Journey to the Ring: Behind the Scenes with the 2010 NBA Champion Lakers Hardcover – 1 Oct 2010
Enter your mobile number below and we'll send you a link to download the free Kindle App. Then you can start reading Kindle books on your smartphone, tablet, or computer - no Kindle device required.
Getting the download link through email is temporarily not available. Please check back later.
To get the free app, enter your mobile phone number.
About the Author
Phil Jackson, inducted into the Naismith Memorial Basketball Hall of Fame in 2007, has won more NBA titles than any coach and has more playoff victories than any coach in any major professional sport in the United States. In any discussion of the NBA's all-time best coach, JacksonAEs silent advocates are the facts: architect of eleven of the NBA's last twenty champions, holder of the all-time highest winning percentage during the regular season (.705) and playoffs (.697), fastest to 1,000 coaching victories, first coach to win three consecutive titles three times. When winning Game 1 of any playoff series, best-of-five or best-of-seven, Jackson's teams are 48-0. Andrew D. Bernstein, senior director of NBA Photos, joined the NBA in 1983 and has been its senior photographer since the position was created in 1986. In his twenty-eight years with the league, Bernstein has shot every NBA Finals since 1983, covering more championship series games than any photographer.
Most Helpful Customer Reviews on Amazon.com (beta)
The pictures are mostly snapshots, non-descript most of the time not really capturing many significant or impressive moments. It does have a candid, rough sketch type of quality to it that you would appreciate when you find it in a blog, but you expect more from a hardcover. Often some of the pictures are lazy shots, taken with little thought about composition (they are snaps) using wide angles just to cram everything in.
Phil Jackson supplies the text to the pictures, and some are insightful, some are laced with typical PJ barbs, but mostly they are rather bland, mostly praising teammates.
All in all, it is just what it is: a commemorative note-book of a championship team.
You buy it if you want to own a bit of the championship and if you are a fan of the franchise. For any other reason, pass.
To cleanse the palate, Bernstein also exhibits photos of our guys captured in their more private moments, whether it's Phil cooking Thanksgiving dinner or Artest playing football on the beach or Lamar either chillin' out by the pool or sitting in an abandoned hallway, trying to get away from the media before a game. And, really, the photos that depict the team not in action but instead in repose, those photos are what lends this book its grounding and heft. Sometimes, you get more out of gazing at Kobe caught in deep reflection or at Bynum hunched in his chair with his knee brace telling a story of unmet potential. Bernstein's classy black & white photography presents a lush and vibrant tone, lends more texture, looks more powerful. Apparently, some of these photos were originally in color, but were converted to black & white. I'm not a photographer so I can't talk much about composition and lighting and film exposure and such. I'll say, instead, that Bernstein accomplishes what he set out to do. You flip thru this book and gaze at the images, and you get a sense of the long grind and the camaraderie and the drain on the mind, the sap on the will, the toll that it takes, and the competitive spirit that emerges. Those shots of the Lakers celebrating after Game 7, reaping the reward, soaking in the adulation... man, I love the Lakers.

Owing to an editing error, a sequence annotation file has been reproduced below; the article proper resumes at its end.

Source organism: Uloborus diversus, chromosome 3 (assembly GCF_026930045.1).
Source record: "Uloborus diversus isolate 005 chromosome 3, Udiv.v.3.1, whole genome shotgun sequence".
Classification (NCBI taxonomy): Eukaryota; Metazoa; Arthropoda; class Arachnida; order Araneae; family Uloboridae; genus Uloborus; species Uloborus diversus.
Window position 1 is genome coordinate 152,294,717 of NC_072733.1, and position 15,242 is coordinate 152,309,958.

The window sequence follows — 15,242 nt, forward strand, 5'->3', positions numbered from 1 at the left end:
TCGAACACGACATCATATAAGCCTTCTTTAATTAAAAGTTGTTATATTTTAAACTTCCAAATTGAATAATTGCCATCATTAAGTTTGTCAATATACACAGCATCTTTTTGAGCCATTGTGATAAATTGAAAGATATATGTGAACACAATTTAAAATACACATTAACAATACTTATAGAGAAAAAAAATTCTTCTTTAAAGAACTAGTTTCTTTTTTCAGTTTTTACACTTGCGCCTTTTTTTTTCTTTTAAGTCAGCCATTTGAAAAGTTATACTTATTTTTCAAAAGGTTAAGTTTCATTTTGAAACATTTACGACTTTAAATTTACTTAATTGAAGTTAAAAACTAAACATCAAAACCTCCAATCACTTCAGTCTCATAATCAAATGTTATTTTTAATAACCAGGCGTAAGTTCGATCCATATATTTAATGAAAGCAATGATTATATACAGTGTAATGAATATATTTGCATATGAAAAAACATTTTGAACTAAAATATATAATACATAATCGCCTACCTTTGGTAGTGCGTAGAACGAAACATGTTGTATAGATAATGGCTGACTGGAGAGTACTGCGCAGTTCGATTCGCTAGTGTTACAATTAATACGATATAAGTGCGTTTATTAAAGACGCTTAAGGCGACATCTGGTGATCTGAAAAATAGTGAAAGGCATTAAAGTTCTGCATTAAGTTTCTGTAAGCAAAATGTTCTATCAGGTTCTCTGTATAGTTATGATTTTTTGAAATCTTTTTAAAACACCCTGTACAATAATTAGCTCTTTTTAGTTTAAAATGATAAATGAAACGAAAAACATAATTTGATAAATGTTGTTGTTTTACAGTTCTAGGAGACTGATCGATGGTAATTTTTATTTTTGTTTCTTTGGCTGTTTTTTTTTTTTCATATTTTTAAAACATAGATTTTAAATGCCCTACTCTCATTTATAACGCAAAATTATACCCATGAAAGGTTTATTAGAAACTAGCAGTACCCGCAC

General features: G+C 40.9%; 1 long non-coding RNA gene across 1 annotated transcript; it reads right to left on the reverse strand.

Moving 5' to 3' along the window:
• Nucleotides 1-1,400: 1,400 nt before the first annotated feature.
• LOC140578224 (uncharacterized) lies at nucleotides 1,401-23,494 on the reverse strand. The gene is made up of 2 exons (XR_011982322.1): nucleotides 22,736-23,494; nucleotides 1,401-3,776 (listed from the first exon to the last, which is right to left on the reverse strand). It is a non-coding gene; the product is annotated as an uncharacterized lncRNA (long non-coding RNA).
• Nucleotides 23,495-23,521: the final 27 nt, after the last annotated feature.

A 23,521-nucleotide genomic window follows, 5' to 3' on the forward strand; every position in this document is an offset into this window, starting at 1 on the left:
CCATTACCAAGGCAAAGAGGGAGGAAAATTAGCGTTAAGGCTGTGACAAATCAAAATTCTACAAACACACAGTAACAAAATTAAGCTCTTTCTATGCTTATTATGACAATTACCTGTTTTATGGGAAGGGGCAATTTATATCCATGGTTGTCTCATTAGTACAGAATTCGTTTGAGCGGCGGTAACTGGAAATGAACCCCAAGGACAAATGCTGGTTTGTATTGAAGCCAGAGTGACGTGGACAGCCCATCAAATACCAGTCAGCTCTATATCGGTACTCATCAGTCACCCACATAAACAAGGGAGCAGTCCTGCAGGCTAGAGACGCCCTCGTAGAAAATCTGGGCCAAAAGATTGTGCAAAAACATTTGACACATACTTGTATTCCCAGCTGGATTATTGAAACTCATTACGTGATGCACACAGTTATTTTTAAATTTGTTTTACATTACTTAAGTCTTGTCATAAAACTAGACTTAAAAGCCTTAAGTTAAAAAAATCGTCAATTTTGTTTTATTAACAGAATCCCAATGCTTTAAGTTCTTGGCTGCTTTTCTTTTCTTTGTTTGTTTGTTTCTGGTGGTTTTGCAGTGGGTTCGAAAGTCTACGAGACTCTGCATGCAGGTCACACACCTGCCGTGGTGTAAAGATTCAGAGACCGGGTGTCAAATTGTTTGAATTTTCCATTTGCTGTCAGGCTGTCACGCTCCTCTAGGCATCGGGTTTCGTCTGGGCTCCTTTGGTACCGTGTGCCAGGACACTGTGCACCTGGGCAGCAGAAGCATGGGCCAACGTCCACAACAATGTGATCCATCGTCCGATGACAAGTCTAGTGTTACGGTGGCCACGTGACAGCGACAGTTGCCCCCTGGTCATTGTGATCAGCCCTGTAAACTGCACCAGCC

There's a bittersweet twinge, though, in going thru some of the pages and setting eyes on guys like Mbenga and Morrison and Josh Powell, ex-Lakers now. Farmar, much as I liked him as a UCLA Bruin and as a Lakers PG, got on my bad side with his attitude and his agenda and his inability to make his mark in the long term. But he did his damn thing, has won two championship rings and now seeks to expand his game and his rep. I'm not mad at Jordy, but I don't miss him much.
One of my favorite segments is at the end of the book which is devoted to player portraits. In his afterword, Andrew Bernstein goes into this fleetingly, and to piggyback what he writes, he applies a medium format film that brings out a "richness and depth" to the photos. Technically, I don't know what he's talking about. But the players' faces really pop out. These are spectacular pictures.
Coach Phil Jackson provides insight and the occasionally caustic narrative to complement these images. He doesn't throw Kobe under the bus. It's a win-win.
As the dominant NBA team of the last two decades, the Lakers can sometimes be viewed as larger than life, but "Journey" serves to show them as real people, with real dedication to the game, not just on the court, but for what appears to be nearly every waking minute during the season. Bernstein's use of black and white throughout gives the book a very documentary feel, while the amount of off court coverage - from busses to planes to workouts to fan interaction - demonstrates that the life of a player is much more than you see on TV.
In the end, the book is a story. A story of a group of people who look out for one another and dedicate their every move to the pursuit of the common goal. The fact that they achieved their 10th NBA title under their current ownership only serves to make the story have its big payoff at the end. Something that was not a sure thing at the outset, but for Bernstein in particular, (Jackson's had his share) certainly a welcome relief.
It's also beautifully produced. No corners cut here.